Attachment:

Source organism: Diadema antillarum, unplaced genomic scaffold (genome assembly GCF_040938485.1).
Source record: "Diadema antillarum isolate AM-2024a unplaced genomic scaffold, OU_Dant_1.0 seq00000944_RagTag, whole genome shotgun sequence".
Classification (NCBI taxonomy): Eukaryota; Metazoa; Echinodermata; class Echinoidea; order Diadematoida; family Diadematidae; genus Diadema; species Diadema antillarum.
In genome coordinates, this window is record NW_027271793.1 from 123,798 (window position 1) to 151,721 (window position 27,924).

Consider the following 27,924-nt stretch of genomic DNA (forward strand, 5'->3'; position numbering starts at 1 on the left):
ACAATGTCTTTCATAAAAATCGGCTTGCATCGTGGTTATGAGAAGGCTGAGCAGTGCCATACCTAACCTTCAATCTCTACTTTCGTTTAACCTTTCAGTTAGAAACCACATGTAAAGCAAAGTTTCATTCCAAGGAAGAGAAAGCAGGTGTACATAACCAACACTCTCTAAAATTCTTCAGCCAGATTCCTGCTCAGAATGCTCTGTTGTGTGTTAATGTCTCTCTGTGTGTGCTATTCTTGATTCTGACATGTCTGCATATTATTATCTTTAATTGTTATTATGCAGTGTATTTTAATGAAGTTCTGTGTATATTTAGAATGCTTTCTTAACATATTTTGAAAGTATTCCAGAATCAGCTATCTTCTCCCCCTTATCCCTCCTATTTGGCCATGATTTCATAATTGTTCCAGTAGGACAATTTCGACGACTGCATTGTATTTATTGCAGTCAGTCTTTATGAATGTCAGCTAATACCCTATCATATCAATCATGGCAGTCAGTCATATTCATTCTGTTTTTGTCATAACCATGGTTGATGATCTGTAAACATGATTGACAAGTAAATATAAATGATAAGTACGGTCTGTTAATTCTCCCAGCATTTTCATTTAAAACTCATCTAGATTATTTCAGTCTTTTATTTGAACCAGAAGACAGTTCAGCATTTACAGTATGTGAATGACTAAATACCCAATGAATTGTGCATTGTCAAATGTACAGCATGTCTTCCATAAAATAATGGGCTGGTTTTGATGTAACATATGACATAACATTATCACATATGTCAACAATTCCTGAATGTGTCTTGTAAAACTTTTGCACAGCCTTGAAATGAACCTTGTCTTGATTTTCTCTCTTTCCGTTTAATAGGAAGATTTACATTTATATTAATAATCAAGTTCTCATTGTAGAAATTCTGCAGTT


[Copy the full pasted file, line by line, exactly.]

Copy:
Source organism: Diadema antillarum, unplaced genomic scaffold (genome assembly GCF_040938485.1).
Source record: "Diadema antillarum isolate AM-2024a unplaced genomic scaffold, OU_Dant_1.0 seq00000944_RagTag, whole genome shotgun sequence".
Classification (NCBI taxonomy): Eukaryota; Metazoa; Echinodermata; class Echinoidea; order Diadematoida; family Diadematidae; genus Diadema; species Diadema antillarum.
In genome coordinates, this window is record NW_027271793.1 from 123,798 (window position 1) to 151,721 (window position 27,924).

Consider the following 27,924-nt stretch of genomic DNA (forward strand, 5'->3'; position numbering starts at 1 on the left):
ACAATGTCTTTCATAAAAATCGGCTTGCATCGTGGTTATGAGAAGGCTGAGCAGTGCCATACCTAACCTTCAATCTCTACTTTCGTTTAACCTTTCAGTTAGAAACCACATGTAAAGCAAAGTTTCATTCCAAGGAAGAGAAAGCAGGTGTACATAACCAACACTCTCTAAAATTCTTCAGCCAGATTCCTGCTCAGAATGCTCTGTTGTGTGTTAATGTCTCTCTGTGTGTGCTATTCTTGATTCTGACATGTCTGCATATTATTATCTTTAATTGTTATTATGCAGTGTATTTTAATGAAGTTCTGTGTATATTTAGAATGCTTTCTTAACATATTTTGAAAGTATTCCAGAATCAGCTATCTTCTCCCCCTTATCCCTCCTATTTGGCCATGATTTCATAATTGTTCCAGTAGGACAATTTCGACGACTGCATTGTATTTATTGCAGTCAGTCTTTATGAATGTCAGCTAATACCCTATCATATCAATCATGGCAGTCAGTCATATTCATTCTGTTTTTGTCATAACCATGGTTGATGATCTGTAAACATGATTGACAAGTAAATATAAATGATAAGTACGGTCTGTTAATTCTCCCAGCATTTTCATTTAAAACTCATCTAGATTATTTCAGTCTTTTATTTGAACCAGAAGACAGTTCAGCATTTACAGTATGTGAATGACTAAATACCCAATGAATTGTGCATTGTCAAATGTACAGCATGTCTTCCATAAAATAATGGGCTGGTTTTGATGTAACATATGACATAACATTATCACATATGTCAACAATTCCTGAATGTGTCTTGTAAAACTTTTGCACAGCCTTGAAATGAACCTTGTCTTGATTTTCTCTCTTTCCGTTTAATAGGAAGATTTACATTTATATTAATAATCAAGTTCTCATTGTAGAAATTCTGCAGTT